By Steve Silverman
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The swing is the thing.
There’s something romantic about sitting down to watch a baseball game in the summer time. When you can do it live and in person and see the best players in the game practice their craft, you can’t help but go back to a time when you had your own dreams.
Most of us see those dreams fade away before the end of junior high school. But when you observe Major League Baseball players live and in person, you see survivors who had great talent and worked impossibly hard to get even better.
It’s one thing for a player to make the major leagues, but it’s quite another to be the best of the best. New York baseball fans have a chance to watch one player who has a swing that may be the most beautiful, well-balanced and picturesque in the history of the game.
That is the swing that Robinson Cano puts on the ball nearly every time he swings the bat. It is smooth. It is balanced. It is efficient. It is powerful.
It’s about as close to perfect as possible.
If you look at films of the greatest hitters in history, the only one of the all-time greats with a swing even close to as artistic as Cano’s was the one that the legendary Ted Williams used for the Red Sox. Lou Gehrig’s was not bad either, but don’t even bring up Babe Ruth. He was the best player in the history of the game and he had a powerful and awe-inspiring swing, but it was never as balanced as the one Cano brings to the plate.
Rod Carew had an exquisite swing for the Minnesota Twins and California Angels. One of his disciples of the 1970s and ‘80s was ex-Red Sox and Brewer Cecil Cooper. He did not always get the results, but it looked like it belonged in a picture.
Among current and recent players, Ken Griffey Jr. often had a majestic swing, Chipper Jones has a swing of beauty from the left-hand batter’s box and Philadelphia’s Chase Utley is right there as well. Among right-handed hitters – most of the notable swings have come from left-handed hitters – Albert Pujols has one that is as beautiful as it is powerful.
But when Cano comes to the plate and prepares to swing, I get the same feeling in the pit of my gut that I would have if I got to sit in the same room when Leonardo Da Vinci painted, John Lennon wrote lyrics or Bobby Flay prepares a meal. (There would be a tangible reward to that one.)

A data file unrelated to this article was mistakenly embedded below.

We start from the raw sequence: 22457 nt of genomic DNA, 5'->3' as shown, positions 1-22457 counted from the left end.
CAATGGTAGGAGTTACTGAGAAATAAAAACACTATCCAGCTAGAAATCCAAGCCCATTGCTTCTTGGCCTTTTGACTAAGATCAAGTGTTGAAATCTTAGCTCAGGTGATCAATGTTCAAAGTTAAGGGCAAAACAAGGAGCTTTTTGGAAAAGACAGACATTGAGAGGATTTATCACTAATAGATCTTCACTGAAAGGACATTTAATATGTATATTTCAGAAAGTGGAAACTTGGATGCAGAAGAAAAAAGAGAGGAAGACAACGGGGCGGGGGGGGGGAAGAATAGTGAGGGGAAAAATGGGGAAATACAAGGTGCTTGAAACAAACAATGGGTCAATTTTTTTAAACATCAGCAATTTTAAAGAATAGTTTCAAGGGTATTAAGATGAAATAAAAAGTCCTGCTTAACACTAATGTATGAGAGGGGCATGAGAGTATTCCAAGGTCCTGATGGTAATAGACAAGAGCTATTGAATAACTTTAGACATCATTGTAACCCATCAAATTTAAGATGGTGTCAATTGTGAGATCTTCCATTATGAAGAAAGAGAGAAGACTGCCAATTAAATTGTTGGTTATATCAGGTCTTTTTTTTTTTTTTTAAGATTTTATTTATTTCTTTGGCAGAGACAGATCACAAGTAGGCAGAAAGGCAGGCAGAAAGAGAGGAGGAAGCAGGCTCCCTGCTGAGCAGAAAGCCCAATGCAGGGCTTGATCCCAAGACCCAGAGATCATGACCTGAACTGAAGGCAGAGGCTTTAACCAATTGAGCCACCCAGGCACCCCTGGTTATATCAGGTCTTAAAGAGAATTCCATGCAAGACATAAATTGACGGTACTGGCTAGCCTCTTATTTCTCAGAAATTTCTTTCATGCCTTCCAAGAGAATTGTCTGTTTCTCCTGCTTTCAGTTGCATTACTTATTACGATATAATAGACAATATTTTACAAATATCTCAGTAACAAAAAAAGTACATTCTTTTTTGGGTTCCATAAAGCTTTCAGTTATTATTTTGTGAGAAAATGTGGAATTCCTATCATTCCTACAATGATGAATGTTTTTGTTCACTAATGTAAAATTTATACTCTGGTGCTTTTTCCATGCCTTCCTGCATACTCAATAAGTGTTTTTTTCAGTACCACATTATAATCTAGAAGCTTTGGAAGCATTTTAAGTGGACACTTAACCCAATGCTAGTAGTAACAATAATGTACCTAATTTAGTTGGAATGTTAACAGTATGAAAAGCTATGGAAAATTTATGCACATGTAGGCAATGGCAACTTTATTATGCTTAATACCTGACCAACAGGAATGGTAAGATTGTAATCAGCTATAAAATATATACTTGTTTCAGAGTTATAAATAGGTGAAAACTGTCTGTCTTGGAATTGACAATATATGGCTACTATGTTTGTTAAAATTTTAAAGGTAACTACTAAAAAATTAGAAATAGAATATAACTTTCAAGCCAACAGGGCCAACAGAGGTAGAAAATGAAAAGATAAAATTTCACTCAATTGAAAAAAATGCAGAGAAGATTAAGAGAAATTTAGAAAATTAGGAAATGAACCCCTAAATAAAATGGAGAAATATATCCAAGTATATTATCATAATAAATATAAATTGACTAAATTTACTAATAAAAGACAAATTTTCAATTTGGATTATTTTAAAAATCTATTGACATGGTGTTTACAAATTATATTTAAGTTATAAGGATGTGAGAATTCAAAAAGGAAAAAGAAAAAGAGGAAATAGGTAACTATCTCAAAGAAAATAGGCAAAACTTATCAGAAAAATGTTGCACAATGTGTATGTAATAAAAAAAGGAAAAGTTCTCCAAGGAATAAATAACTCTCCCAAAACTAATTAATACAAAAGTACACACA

They have all perfected their craft and brought it to a new level.
It doesn’t even matter that Cano is not having a stellar year. Remember, he started the season slowly and he’s only hitting .299 at this point. He has also struck out 42 times, which is far more than a hitter with his balance should ever have.
But when it all comes together for him, the results are majestic. Such was the case in the eighth inning last night when Cano took Miguel Batista deep over the centerfield fence at Citi Field. The home run provided the winning margin in a 6-5 Yankee victory. But it was the balance and perfection of the swing that is so dramatic.
The beauty of Cano is that even when he swings and misses, the elements are still there. He is so fluid and athletic. He is not going to change from game to game, month to month nor season to season. He makes adjustments based on the at bat and the pitcher, but those are all mental adjustments. He doesn’t change his mechanics.
That’s why Yankee fans should always feel confident when Cano comes up. There are hitters who are more productive and will hit more home runs. But no one will put a more perfect swing on the ball. He is not the best hitter in baseball, but he just may have the best swing of the last 50 years.
Does Cano have the best swing in all of baseball? Be heard in the comments below…